Detroit: One of the more telling aspects that stood out during last week’s Allied Media Conference held in Detroit, is the importance of artists forming collectives as a way to deal with the increasing impenetrable walls preventing access to corporate media outlets. In a world where media consolidation is the order of the day and money and resources are ‘king’ many indy artists are finding that its there’s strength in unity.
It’s become clear as day that when engaging corporate media more often than not, it’s not about preserving, nurturing or appreciating the art. Instead it’s about them finding the most efficient way to make money by obtaining high ratings using a flawed system that seemingly rewards a bland dumb down product that appeals to the lowest common denominator. Hence there’s little or no room for musical expression that doesn’t immediately appeal to the lowest common denominator of a targeted audience.
Looming in the backdrop is the realization that the proverbial public media watering hole where everyone has equal access to engage the masses is a brought and paid for luxury…In short nothing gets on the air for free. Its big business from head to toe and artists have to find new and innovative ways to reach their communities and bring attention to their product.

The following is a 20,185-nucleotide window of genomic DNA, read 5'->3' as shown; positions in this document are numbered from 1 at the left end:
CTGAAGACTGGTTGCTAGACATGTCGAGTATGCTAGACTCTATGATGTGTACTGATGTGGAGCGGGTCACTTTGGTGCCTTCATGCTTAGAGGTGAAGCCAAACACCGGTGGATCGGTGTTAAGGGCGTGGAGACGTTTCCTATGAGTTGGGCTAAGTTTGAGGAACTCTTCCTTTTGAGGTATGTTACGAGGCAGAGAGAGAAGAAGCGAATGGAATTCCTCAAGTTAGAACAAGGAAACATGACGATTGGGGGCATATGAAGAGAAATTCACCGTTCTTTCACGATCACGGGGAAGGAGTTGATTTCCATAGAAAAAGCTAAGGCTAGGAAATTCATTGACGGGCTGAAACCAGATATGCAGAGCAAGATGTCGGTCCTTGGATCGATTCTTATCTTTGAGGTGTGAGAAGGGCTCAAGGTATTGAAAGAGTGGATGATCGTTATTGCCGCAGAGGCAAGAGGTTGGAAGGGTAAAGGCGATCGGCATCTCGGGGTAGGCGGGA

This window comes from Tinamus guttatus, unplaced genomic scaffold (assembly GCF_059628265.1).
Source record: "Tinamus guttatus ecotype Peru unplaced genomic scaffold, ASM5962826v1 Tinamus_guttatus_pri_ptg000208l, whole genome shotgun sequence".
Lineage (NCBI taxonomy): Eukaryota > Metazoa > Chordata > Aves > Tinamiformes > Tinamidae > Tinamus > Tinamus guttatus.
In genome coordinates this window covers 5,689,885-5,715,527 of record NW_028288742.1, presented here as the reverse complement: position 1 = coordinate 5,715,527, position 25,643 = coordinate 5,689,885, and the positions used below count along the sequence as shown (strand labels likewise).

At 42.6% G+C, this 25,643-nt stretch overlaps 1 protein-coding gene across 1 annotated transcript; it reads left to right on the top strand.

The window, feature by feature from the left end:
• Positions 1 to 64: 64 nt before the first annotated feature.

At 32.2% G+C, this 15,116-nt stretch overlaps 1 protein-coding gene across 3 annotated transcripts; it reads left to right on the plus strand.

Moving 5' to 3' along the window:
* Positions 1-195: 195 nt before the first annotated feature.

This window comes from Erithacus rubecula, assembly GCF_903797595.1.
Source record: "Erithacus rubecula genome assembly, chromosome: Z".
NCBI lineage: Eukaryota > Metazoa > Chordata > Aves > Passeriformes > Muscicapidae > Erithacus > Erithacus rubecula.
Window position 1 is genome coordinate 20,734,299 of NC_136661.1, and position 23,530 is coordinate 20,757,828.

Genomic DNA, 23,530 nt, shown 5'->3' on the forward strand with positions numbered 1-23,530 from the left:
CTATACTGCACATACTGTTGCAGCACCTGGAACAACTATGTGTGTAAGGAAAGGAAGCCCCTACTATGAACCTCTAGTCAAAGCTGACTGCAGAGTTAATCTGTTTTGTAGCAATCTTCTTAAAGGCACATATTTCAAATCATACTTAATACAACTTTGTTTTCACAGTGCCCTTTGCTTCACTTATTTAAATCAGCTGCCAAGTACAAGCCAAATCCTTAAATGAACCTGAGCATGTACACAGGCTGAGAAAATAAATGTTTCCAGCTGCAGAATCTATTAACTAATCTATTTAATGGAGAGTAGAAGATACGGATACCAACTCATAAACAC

One such group making headway is Local 782 and the Media Justice Project out of San Antonio, Texas. Group members George Garza and Deanne Cuellar talk about living in San Antonio which is headquarters to the worlds largest radio conglomerate Clear Channel. In spite of being so close to this media behemoth, very few of its stations play local groups. That in turn impacts other aspects including bookings for shows, placement in record stores and coverage by other media.
Local 782 was formed as a way to help bring attention to a collective body of musicians who had similar plight. Working with the MJP, they started putting out compilation albums, doing showcases together and holding meetings with local media outlets to see how to improve coverage for the acts under their umbrella.
They also talked about how unifying help bring shed the long shadow of neighboring Austin which is deemed the ‘Live music capital of the world’. People would come to Austin and never give a second thought to San Antonio which is 40 minutes away and has its own thriving music scene which is finally starting to garner attention.
Along the lines of dealing with corporate media we caught up with long time media justice activist Malkia Cyrill from the Center for Media Justice. She underscored what Deanna Cuellar and George Garza were saying about uniting and supporting one another. She spoke on how corporate media can in many ways it can be stifling. She also spoke about the importance of artists bringing attention to social justice issues.